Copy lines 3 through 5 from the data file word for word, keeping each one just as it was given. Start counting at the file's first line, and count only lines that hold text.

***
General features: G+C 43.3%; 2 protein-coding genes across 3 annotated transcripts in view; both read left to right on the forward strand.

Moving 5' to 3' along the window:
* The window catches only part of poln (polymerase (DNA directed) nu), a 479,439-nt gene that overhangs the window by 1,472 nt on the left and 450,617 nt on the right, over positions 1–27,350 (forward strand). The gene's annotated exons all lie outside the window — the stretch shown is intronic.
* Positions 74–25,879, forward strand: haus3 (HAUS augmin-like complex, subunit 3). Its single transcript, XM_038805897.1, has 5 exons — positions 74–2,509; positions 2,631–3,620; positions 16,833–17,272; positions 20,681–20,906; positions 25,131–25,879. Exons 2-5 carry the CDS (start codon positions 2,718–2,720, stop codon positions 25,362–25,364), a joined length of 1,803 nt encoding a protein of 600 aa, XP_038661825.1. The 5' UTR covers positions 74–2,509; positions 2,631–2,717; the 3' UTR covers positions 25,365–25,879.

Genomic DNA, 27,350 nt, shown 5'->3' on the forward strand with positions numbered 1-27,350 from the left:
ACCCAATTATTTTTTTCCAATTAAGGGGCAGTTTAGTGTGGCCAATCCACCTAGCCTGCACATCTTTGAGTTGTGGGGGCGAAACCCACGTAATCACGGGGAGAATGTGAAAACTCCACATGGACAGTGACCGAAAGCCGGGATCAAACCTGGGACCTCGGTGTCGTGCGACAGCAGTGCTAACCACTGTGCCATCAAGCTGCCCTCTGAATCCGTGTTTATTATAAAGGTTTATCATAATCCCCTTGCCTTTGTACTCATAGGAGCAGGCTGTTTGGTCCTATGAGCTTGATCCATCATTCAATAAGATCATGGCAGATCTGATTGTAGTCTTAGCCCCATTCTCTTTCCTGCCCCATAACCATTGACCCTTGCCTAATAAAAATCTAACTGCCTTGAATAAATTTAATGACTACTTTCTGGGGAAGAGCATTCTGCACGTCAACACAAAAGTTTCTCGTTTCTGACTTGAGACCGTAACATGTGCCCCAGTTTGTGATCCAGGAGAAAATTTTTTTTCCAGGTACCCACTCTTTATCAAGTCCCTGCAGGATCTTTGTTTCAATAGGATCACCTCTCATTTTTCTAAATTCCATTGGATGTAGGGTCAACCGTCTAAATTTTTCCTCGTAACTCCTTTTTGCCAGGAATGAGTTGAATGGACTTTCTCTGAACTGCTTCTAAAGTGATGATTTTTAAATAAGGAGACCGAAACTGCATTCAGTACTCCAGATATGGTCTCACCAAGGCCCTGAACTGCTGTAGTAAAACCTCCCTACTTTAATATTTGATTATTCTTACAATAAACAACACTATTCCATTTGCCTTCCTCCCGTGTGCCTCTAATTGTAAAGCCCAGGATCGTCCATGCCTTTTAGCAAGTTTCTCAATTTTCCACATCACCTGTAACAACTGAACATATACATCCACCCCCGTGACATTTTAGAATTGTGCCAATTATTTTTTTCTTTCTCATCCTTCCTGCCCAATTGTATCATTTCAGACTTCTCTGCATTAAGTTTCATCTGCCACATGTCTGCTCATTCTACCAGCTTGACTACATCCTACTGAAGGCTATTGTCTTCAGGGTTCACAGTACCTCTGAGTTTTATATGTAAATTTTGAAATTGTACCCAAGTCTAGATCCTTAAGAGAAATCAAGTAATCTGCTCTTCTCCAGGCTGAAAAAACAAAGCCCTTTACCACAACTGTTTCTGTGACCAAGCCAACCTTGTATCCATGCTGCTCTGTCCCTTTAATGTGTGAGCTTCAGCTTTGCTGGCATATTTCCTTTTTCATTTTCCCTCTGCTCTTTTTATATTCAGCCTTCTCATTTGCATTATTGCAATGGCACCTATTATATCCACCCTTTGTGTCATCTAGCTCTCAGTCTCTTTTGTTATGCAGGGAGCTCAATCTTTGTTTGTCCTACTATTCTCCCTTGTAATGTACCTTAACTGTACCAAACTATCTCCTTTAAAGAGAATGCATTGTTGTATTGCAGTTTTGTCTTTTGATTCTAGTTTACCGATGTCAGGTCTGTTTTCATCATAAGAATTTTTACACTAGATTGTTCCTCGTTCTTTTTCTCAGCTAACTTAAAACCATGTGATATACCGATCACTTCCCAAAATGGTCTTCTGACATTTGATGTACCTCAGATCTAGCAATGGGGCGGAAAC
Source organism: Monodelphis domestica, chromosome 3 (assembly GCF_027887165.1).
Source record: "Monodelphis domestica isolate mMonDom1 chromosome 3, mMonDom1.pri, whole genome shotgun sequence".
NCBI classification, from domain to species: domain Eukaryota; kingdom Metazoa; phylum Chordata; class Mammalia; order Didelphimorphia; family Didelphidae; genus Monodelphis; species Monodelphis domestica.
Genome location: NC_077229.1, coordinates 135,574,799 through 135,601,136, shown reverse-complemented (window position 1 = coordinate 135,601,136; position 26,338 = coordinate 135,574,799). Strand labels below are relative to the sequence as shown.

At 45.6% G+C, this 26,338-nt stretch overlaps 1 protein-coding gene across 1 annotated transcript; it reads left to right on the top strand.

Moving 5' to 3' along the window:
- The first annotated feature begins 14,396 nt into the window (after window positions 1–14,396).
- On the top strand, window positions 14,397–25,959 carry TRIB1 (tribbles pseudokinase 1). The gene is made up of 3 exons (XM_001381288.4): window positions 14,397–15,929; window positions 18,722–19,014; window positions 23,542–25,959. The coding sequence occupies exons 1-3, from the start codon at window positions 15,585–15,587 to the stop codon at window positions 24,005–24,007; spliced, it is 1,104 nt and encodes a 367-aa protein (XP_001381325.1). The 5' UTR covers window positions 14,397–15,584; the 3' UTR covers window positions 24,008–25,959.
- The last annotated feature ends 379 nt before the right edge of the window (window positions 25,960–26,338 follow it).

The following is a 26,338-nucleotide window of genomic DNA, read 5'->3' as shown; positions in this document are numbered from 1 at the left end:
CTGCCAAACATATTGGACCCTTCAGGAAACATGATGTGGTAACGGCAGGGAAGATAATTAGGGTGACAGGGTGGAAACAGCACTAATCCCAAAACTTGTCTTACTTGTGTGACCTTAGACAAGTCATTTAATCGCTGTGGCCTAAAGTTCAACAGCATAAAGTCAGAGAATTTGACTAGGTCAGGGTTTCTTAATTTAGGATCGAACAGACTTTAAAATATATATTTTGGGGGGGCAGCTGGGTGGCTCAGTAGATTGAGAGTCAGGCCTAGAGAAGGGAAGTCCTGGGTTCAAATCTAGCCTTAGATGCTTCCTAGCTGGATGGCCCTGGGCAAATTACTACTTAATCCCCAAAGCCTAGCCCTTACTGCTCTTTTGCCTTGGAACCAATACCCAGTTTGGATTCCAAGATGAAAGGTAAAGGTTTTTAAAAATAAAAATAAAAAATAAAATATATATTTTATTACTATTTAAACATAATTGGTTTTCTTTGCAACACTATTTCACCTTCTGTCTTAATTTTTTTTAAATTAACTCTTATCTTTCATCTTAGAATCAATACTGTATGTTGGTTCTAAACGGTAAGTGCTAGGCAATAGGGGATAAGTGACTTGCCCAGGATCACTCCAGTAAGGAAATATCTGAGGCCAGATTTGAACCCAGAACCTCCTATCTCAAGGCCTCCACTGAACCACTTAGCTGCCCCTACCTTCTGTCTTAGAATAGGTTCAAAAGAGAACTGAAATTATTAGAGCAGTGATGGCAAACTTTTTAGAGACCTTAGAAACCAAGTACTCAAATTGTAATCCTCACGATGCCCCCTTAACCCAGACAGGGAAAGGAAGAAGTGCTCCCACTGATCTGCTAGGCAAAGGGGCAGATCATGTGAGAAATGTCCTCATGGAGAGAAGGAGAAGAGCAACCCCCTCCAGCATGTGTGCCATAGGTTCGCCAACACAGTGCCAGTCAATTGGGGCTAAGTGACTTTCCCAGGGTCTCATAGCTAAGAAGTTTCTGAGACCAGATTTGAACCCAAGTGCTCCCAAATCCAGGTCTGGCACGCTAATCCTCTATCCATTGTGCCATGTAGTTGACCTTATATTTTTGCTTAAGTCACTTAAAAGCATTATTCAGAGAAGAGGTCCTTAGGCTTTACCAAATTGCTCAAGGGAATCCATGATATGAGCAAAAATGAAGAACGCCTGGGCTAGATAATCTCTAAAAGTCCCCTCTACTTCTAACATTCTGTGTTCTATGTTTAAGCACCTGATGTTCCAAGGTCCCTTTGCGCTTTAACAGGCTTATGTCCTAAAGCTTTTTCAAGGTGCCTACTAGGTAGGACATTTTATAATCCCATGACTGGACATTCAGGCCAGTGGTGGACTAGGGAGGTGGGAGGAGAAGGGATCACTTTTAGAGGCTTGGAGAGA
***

* The window catches only part of poln (polymerase (DNA directed) nu), a 479,439-nt gene that overhangs the window by 1,472 nt on the left and 450,617 nt on the right, over positions 1–27,350 (forward strand). The gene's annotated exons all lie outside the window — the stretch shown is intronic.
* Positions 74–25,879, forward strand: haus3 (HAUS augmin-like complex, subunit 3). Its single transcript, XM_038805897.1, has 5 exons — positions 74–2,509; positions 2,631–3,620; positions 16,833–17,272; positions 20,681–20,906; positions 25,131–25,879. Exons 2-5 carry the CDS (start codon positions 2,718–2,720, stop codon positions 25,362–25,364), a joined length of 1,803 nt encoding a protein of 600 aa, XP_038661825.1. The 5' UTR covers positions 74–2,509; positions 2,631–2,717; the 3' UTR covers positions 25,365–25,879.

Genomic DNA, 27,350 nt, shown 5'->3' on the forward strand with positions numbered 1-27,350 from the left: